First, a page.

1. Thanks, Anne glad you've enjoyed reading. Family History is fascinating isn't it? I'm very conscious that I haven't updated this blog for ages, I must try to do something later but I guess it is something you pick up and put down when you get another piece of the jigsaw puzzle:)

      Delete
  4. Hello Rosie, I've just been back through your every post to January 2007. What a fantastic record you have and I am amazed at how much work you have put in and how well you have presented it here.
    I'm now the eldest (70 years young) of our family and I too have several large boxes of hundreds of family photographs. My tree goes back to Lincolnshire on one side and Swansea on t'other. The families met in the Midlands - Birmingham area and I was born in Bournville, within the smell of the Cadbury factory where my Dad worked.
    I have no children to pass on my memories to, so I have decided to do a bit of blogging, but so far, I have only got to post No.7. I am finding it so hard to structure things correctly. It's going all over the place at the moment, but I feel I must get something down on 'paper'. I am trying to put names, dates and places onto photographs too.
    What a struggle!
    A strange thing happened just before Christmas - I was doing a bit of Google research into the history of Cadburys to confirm some dates when I ended up on a BBC web-site where they were reviewing, of all things, 'my blog'!
    I'd gone full circle!
    I have really enjoyed reading this blogspot and seeing how you have done things. I don't feel I could do anything like this searching records, registers and libraries - I'm not that well into computers. But must at least try.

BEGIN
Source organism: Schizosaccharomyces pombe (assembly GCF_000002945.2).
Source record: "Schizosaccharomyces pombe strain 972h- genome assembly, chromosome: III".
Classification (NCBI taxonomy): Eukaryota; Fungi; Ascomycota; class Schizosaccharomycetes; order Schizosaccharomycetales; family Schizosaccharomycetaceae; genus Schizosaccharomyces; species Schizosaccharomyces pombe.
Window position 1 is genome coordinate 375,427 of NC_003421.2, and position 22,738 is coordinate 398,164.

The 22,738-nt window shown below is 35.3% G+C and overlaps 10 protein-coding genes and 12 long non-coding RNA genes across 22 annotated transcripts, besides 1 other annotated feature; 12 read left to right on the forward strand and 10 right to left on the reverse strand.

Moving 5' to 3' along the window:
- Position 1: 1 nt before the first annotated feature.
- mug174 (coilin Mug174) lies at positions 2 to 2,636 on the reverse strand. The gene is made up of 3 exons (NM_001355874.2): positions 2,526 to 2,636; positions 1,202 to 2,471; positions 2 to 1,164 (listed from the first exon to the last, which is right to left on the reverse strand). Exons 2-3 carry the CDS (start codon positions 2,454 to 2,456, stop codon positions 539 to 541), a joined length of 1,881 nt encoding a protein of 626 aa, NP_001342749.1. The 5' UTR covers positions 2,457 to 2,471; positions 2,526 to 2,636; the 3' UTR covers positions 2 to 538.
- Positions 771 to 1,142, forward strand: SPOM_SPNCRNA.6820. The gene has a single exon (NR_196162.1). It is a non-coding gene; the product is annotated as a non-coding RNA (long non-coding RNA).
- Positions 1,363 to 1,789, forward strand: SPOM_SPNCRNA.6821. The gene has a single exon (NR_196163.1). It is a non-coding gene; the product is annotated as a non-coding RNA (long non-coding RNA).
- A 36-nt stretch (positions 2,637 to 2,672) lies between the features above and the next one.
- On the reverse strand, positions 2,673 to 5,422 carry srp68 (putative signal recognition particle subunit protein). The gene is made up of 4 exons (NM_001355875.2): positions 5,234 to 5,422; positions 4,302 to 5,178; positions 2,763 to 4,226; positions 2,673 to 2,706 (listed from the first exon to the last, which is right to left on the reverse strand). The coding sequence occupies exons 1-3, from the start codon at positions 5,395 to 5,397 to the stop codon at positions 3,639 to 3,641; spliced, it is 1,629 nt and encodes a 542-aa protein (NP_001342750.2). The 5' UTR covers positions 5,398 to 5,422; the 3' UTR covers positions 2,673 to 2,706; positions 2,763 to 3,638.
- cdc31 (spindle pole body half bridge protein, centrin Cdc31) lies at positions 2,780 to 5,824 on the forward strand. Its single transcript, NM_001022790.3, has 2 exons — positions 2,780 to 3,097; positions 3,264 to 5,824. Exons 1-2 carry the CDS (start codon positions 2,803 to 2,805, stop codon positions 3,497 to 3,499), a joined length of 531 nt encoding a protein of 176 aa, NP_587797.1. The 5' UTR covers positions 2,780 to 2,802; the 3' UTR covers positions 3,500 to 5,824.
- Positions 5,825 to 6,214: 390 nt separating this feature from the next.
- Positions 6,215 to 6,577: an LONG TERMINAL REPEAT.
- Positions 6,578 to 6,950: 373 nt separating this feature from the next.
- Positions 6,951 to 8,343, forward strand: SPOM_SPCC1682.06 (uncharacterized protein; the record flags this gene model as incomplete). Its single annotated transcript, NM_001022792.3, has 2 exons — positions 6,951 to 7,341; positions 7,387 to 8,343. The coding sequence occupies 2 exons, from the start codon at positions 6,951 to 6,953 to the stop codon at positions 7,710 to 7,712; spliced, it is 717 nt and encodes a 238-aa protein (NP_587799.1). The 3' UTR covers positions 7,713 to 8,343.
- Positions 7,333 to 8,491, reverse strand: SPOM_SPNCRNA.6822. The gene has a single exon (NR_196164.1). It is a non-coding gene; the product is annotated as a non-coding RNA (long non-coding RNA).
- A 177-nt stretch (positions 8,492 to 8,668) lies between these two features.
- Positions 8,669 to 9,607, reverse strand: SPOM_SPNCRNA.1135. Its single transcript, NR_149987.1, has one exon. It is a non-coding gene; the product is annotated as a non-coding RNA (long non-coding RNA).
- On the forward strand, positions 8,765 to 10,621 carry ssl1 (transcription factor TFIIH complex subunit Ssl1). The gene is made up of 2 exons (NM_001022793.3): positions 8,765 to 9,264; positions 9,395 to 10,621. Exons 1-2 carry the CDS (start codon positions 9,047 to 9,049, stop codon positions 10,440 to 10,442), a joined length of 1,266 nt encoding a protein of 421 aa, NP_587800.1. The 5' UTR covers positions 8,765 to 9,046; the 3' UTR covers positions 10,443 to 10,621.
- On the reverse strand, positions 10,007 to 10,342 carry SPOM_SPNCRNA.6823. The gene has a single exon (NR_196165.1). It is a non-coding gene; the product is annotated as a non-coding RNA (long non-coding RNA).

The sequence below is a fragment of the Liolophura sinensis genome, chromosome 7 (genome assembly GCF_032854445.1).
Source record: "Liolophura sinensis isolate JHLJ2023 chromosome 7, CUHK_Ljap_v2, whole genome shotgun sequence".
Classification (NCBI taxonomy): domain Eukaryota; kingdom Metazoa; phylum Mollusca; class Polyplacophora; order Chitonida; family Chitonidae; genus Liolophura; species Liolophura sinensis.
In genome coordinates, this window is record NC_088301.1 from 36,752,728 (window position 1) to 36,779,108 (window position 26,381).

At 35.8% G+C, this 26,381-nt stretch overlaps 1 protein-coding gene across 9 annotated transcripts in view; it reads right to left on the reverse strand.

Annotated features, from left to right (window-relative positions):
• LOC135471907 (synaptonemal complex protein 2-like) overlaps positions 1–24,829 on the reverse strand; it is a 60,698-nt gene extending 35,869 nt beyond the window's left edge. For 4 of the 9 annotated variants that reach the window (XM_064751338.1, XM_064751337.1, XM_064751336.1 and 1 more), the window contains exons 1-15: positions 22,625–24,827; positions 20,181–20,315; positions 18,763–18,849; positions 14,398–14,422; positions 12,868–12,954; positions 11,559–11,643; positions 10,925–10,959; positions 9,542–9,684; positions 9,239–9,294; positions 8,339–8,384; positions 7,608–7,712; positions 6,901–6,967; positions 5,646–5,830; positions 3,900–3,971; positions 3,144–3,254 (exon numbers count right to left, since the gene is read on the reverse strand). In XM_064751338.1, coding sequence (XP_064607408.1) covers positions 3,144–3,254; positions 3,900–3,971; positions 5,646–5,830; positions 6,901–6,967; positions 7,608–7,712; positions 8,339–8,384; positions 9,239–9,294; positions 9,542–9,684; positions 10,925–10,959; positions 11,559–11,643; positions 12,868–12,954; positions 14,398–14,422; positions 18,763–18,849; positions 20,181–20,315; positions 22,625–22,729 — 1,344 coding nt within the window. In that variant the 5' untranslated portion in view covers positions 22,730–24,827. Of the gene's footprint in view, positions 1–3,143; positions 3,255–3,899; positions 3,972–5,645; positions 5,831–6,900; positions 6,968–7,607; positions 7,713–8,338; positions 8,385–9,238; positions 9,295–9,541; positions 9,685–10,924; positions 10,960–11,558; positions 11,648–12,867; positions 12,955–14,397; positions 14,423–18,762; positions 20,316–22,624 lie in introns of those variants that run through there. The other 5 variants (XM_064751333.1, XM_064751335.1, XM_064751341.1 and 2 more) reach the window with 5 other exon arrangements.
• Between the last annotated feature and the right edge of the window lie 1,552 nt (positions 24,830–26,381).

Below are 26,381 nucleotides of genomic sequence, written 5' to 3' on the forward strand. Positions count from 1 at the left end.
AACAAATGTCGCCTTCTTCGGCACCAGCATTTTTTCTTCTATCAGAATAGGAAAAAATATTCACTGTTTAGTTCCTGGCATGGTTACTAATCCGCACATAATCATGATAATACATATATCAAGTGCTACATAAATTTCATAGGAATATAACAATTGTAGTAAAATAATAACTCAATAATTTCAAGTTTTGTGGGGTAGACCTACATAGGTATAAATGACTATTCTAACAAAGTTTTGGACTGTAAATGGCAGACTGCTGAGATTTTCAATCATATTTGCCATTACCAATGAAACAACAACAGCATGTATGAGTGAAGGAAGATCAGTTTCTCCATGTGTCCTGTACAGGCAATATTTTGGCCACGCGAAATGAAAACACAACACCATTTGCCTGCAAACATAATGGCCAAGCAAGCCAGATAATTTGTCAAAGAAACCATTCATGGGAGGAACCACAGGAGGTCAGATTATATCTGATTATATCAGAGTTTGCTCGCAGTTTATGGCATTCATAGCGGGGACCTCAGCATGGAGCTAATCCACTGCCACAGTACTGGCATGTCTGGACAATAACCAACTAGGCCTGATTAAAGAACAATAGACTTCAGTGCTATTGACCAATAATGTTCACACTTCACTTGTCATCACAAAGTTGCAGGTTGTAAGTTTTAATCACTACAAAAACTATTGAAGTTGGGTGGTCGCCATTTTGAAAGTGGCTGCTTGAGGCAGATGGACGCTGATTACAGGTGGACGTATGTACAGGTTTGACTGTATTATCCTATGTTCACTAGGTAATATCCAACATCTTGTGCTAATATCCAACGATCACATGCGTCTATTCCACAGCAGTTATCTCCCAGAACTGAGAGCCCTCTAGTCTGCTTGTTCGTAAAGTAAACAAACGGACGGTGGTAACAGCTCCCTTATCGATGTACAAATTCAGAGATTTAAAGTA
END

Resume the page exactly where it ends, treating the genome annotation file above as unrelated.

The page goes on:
Thank you.
    Best wishes .....Bernard

    ReplyDelete
    Replies
    1. Hello Bernard I'm so pleased that you have enjoyed reading this blog - I think my posts are 'all over the place' too as I just add things in as I think about it. I started family history research in 1988 and things have changed so much since the and so much information is now available via the internet which is a wonderful tool as so many people are willing to exchange information and help each other. Some of the old photos I have are labelled but many more aren't and I don't suppose I'll ever find out who the people are. How wonderful to be mentioned on the BBC website. I will pop over later to look at your blog:)

      Delete
  5. Hi Rosie. BBC? Well I'm not sure about wonderful. I had no 'extra traffic' because of it - but I was just a teeny weeny bit flattered. :)
    To save you hunting it was here - http://www.bbc.co.uk/blogs/nickbooth/2011/02/sepia-toned_memories_from_post.html
    I am currently encouraging one of my nephews to search out family trees on-line. He knows more about these things than me. (not difficult!)
    Best wishes ....Bernard

    ReplyDelete
    Replies
    1. Thanks Bernard, I'll pop over to your blog and take a look and also add a link to your blog on here:)

      Delete
  6. My Grand Mother was 'in service' for I think 7 years ..she too worked (I think) as an only servant in a small household.. family tradition is She really didn't enjoy that part of her life. We do still have her framed certificate celebrating her 'Faithful service' I think it was a Church society certificate ..I'll have to check. You have created a very interesting blog. Thank you

    ReplyDelete
    Replies
    1. I think most domestic servants were in a household on their own or perhaps with just one other and I don't think a lot of them had a very happy time of it. Thanks for visiting and I'm glad you have enjoyed reading my blog:)

      Delete